Put most simply, PCR takes a tiny amount of DNA or RNA and copies it billions of times. PCR accomplishes this amplification of DNA by using heating and cooling cycles and primers. If you don’t remember from biology class, DNA is a two-stranded molecule that acts like a zipper. Primers are unique segments of DNA designed to fit onto single strands of DNA. These primers give the special protein from the hot springs (think zipper-pull) a place to latch onto and start constructing the other side of the DNA zipper.

Once the protein copies the DNA, the sample is heated to the point where the two strands of DNA unzip and become single strands of DNA. The special part about the hot springs protein is that it doesn’t fall apart at these high temperatures like almost every other protein. The sample is cooled back down with the result that each strand of DNA was duplicated.

The heating and cooling cycle repeats a specified number of times depending on the application. Two segments of DNA will multiply to 1,000,000 segments of DNA in just 20 cycles. Covid-19 PCR tests usually go through about 30-45 cycles, meaning that just a few segments of viral RNA turns into trillions of copies. This amplification is why PCR tests are incredibly sensitive.

Glowing Green

Lab technicians add a special component to PCR to make reading the positivity of a sample easier. This component glows green if Covid-19 viral RNA is present in the sample. The brighter the glow, the more Covid RNA. Machines can efficiently read whether a sample is glowing or not. The glowing tests are positive and the non-glowing tests are negative.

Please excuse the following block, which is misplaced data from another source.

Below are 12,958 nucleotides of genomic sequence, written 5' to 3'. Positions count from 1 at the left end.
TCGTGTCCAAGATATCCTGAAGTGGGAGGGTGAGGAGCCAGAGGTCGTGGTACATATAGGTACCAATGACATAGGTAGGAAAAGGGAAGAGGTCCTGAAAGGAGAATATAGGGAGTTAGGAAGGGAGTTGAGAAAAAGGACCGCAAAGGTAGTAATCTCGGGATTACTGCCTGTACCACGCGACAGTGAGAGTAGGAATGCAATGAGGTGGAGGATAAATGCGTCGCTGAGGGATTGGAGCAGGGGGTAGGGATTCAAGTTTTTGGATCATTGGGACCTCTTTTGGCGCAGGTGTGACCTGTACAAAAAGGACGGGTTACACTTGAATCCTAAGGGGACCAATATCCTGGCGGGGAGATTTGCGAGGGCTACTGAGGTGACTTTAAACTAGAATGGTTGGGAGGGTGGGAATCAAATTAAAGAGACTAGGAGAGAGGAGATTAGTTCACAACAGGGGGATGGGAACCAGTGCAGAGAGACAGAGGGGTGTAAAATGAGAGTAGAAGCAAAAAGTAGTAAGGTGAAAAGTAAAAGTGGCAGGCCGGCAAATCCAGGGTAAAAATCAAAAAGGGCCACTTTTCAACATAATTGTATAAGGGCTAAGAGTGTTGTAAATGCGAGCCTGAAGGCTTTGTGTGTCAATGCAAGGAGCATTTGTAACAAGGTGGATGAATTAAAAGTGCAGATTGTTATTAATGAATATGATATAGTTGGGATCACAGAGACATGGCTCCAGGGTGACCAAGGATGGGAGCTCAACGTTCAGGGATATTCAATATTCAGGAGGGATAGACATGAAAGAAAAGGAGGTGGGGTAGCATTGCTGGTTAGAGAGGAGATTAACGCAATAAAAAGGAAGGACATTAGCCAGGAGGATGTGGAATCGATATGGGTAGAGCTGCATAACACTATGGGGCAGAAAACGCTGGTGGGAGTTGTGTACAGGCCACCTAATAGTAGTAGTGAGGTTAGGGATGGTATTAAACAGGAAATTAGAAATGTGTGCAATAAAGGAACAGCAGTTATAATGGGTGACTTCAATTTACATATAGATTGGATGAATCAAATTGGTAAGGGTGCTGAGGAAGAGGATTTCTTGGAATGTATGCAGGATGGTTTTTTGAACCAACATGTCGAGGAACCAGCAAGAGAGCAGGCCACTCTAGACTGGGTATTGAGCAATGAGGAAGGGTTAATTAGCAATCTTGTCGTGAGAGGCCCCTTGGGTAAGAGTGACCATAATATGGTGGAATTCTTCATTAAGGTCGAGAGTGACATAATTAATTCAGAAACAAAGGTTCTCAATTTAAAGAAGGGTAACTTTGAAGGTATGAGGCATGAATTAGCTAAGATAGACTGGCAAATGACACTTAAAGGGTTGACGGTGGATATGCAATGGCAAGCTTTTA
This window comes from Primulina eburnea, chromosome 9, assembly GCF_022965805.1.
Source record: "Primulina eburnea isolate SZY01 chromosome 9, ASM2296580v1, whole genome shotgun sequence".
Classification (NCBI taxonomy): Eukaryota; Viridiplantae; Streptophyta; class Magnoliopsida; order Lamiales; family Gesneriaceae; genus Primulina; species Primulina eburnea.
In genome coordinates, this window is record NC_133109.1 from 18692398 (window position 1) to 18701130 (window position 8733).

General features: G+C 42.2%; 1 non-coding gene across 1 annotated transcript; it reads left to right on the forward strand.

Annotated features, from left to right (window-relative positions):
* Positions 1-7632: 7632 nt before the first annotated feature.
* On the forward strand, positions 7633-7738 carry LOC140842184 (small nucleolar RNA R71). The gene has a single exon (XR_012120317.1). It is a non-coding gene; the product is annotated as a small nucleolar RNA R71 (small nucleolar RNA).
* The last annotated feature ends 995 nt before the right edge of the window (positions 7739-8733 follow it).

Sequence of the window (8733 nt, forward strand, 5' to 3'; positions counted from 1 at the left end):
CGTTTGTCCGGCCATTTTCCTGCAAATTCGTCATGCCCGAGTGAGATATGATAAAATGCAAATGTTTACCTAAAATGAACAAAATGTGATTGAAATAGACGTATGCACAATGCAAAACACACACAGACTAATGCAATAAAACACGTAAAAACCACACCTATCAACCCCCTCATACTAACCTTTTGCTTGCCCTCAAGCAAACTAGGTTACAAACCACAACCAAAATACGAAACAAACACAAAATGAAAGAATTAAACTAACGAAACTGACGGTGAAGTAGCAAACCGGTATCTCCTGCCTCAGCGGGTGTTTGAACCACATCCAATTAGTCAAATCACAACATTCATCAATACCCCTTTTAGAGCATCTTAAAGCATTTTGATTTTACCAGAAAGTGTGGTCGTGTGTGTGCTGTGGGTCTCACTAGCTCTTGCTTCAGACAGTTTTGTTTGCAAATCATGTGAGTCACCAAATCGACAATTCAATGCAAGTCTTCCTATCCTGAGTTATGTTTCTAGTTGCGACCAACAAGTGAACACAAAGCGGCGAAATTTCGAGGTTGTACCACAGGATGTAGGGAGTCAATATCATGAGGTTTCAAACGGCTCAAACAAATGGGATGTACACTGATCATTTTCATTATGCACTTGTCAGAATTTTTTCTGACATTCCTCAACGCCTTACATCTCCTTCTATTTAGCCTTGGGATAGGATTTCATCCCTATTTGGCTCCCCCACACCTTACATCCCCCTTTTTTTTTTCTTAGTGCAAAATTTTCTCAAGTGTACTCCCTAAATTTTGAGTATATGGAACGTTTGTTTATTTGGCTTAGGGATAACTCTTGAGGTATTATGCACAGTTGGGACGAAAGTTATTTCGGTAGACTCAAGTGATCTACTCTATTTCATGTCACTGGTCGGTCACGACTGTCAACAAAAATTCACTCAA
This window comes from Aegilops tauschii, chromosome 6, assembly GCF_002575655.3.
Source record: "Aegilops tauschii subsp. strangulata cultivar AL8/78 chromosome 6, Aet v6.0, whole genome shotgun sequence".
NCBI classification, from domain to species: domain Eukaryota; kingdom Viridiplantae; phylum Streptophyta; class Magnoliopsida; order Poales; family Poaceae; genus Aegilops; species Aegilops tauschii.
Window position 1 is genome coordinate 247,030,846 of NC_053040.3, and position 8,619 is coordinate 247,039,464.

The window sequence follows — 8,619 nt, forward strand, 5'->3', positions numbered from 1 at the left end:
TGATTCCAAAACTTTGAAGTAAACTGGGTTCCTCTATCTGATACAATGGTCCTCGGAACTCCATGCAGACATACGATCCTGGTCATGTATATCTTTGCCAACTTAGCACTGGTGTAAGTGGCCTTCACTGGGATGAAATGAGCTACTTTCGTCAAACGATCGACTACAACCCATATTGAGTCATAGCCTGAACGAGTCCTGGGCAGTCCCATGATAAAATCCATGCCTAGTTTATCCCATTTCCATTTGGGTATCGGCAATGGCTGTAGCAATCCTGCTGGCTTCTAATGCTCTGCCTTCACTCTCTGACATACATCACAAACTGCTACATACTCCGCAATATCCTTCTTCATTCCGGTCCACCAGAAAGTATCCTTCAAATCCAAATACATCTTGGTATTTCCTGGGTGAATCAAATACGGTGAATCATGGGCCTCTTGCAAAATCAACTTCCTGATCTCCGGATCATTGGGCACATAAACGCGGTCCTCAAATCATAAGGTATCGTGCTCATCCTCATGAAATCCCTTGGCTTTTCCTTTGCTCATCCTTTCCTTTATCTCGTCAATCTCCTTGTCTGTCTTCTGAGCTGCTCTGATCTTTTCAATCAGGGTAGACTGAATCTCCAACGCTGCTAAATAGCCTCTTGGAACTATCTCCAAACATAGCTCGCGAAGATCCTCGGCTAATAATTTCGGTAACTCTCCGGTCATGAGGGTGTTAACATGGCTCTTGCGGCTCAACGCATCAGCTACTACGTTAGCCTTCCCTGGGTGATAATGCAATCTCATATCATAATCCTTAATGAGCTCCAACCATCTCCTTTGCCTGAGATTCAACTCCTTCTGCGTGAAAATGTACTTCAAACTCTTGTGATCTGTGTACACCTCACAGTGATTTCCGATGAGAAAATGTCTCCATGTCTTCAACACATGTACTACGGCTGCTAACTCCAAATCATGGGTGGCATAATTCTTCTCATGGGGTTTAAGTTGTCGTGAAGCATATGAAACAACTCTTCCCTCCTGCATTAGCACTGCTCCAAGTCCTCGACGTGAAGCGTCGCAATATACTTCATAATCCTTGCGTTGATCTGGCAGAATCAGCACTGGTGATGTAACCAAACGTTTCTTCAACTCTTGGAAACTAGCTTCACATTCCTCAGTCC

Additional Testing for Variants

Technicians can use leftover sample from positive tests to determine the variant of Covid-19 within the sample. This process is more involved than PCR and requires sequencing the entire genome of the virus. Once a machine sequences the 30,000 base-pair genome, it is compared against the known genomes for different Covid variants. Whichever genome the sample matches is the variant of Covid present in the sample.

Antigen Testing

Antigen tests are less sensitive than PCR tests but much quicker. The at-home tests or rapid tests are antigen tests. These tests work by detecting structures on the outside of the Covid virus’s shell. If those structures are present in high enough quantities, the test will read as positive.

Because antigen tests are not very sensitive, positive antigen tests indicate that there is a substantial amount of Covid virus in the sample. Therefore, positive antigen tests are very reliable. However, a sample that has a small amount of virus could come out as negative because of the lower sensitivity. Since the viral sample isn’t amplified at all, unlike the billions or trillions of times in a PCR test, antigen tests often don’t react to small amounts of virus.

Safe Travels
Now that you know the difference between antigen and PCR tests, you can probably understand why many countries don’t accept negative antigen tests. While navigating the ever-changing landscape of testing can be confusing, Test for Travel keeps an updated database of testing facilities and international travel requirements. Hopefully you are able to visit a new and exciting country or beloved, frequented destination this year. Knowing the Covid-testing ropes is something that will make travel less stressful and more enjoyable.